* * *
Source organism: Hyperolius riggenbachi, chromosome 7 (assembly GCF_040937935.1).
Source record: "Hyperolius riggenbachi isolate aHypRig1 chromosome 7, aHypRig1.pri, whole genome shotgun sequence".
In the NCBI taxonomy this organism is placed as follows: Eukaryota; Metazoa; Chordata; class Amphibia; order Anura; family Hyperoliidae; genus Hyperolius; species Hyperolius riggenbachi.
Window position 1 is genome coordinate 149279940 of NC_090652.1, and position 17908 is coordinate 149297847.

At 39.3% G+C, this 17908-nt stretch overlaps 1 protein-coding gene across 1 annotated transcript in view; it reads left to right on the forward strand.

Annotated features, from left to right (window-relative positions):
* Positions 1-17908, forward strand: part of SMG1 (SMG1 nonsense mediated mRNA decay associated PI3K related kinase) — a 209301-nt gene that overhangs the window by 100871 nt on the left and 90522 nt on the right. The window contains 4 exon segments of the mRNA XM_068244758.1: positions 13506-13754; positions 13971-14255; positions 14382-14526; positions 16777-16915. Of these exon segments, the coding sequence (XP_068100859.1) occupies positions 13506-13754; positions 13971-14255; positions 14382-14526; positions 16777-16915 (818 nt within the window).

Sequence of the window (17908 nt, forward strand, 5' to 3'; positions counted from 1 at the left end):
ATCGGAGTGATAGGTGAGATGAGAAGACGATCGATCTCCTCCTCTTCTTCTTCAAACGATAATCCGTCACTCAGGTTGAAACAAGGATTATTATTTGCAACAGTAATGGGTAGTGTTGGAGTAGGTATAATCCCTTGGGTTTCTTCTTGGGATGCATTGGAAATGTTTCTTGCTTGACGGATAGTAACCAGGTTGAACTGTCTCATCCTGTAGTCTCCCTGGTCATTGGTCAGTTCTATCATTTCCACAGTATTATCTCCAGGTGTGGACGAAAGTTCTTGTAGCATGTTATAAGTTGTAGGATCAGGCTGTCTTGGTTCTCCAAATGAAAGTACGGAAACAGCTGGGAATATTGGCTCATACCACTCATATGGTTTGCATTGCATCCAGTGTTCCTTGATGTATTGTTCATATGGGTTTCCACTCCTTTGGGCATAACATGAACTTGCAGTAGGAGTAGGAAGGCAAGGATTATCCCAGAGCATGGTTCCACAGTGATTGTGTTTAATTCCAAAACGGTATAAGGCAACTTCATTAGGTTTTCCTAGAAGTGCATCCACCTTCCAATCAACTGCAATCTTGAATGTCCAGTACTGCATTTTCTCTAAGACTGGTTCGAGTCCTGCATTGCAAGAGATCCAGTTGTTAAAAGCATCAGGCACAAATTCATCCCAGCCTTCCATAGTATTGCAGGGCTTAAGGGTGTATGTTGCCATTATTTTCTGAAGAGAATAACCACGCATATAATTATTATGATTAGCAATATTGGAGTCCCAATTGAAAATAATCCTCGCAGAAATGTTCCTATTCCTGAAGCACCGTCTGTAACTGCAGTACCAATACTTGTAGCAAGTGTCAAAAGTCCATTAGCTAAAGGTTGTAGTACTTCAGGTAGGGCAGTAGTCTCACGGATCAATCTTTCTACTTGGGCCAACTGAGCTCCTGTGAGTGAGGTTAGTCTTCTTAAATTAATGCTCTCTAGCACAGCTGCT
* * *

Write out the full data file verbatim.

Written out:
Source organism: Hyperolius riggenbachi, chromosome 7 (assembly GCF_040937935.1).
Source record: "Hyperolius riggenbachi isolate aHypRig1 chromosome 7, aHypRig1.pri, whole genome shotgun sequence".
In the NCBI taxonomy this organism is placed as follows: Eukaryota; Metazoa; Chordata; class Amphibia; order Anura; family Hyperoliidae; genus Hyperolius; species Hyperolius riggenbachi.
Window position 1 is genome coordinate 149279940 of NC_090652.1, and position 17908 is coordinate 149297847.

At 39.3% G+C, this 17908-nt stretch overlaps 1 protein-coding gene across 1 annotated transcript in view; it reads left to right on the forward strand.

Annotated features, from left to right (window-relative positions):
* Positions 1-17908, forward strand: part of SMG1 (SMG1 nonsense mediated mRNA decay associated PI3K related kinase) — a 209301-nt gene that overhangs the window by 100871 nt on the left and 90522 nt on the right. The window contains 4 exon segments of the mRNA XM_068244758.1: positions 13506-13754; positions 13971-14255; positions 14382-14526; positions 16777-16915. Of these exon segments, the coding sequence (XP_068100859.1) occupies positions 13506-13754; positions 13971-14255; positions 14382-14526; positions 16777-16915 (818 nt within the window).

Sequence of the window (17908 nt, forward strand, 5' to 3'; positions counted from 1 at the left end):
ATCGGAGTGATAGGTGAGATGAGAAGACGATCGATCTCCTCCTCTTCTTCTTCAAACGATAATCCGTCACTCAGGTTGAAACAAGGATTATTATTTGCAACAGTAATGGGTAGTGTTGGAGTAGGTATAATCCCTTGGGTTTCTTCTTGGGATGCATTGGAAATGTTTCTTGCTTGACGGATAGTAACCAGGTTGAACTGTCTCATCCTGTAGTCTCCCTGGTCATTGGTCAGTTCTATCATTTCCACAGTATTATCTCCAGGTGTGGACGAAAGTTCTTGTAGCATGTTATAAGTTGTAGGATCAGGCTGTCTTGGTTCTCCAAATGAAAGTACGGAAACAGCTGGGAATATTGGCTCATACCACTCATATGGTTTGCATTGCATCCAGTGTTCCTTGATGTATTGTTCATATGGGTTTCCACTCCTTTGGGCATAACATGAACTTGCAGTAGGAGTAGGAAGGCAAGGATTATCCCAGAGCATGGTTCCACAGTGATTGTGTTTAATTCCAAAACGGTATAAGGCAACTTCATTAGGTTTTCCTAGAAGTGCATCCACCTTCCAATCAACTGCAATCTTGAATGTCCAGTACTGCATTTTCTCTAAGACTGGTTCGAGTCCTGCATTGCAAGAGATCCAGTTGTTAAAAGCATCAGGCACAAATTCATCCCAGCCTTCCATAGTATTGCAGGGCTTAAGGGTGTATGTTGCCATTATTTTCTGAAGAGAATAACCACGCATATAATTATTATGATTAGCAATATTGGAGTCCCAATTGAAAATAATCCTCGCAGAAATGTTCCTATTCCTGAAGCACCGTCTGTAACTGCAGTACCAATACTTGTAGCAAGTGTCAAAAGTCCATTAGCTAAAGGTTGTAGTACTTCAGGTAGGGCAGTAGTCTCACGGATCAATCTTTCTACTTGGGCCAACTGAGCTCCTGTGAGTGAGGTTAGTCTTCTTAAATTAATGCTCTCTAGCACAGCTGCT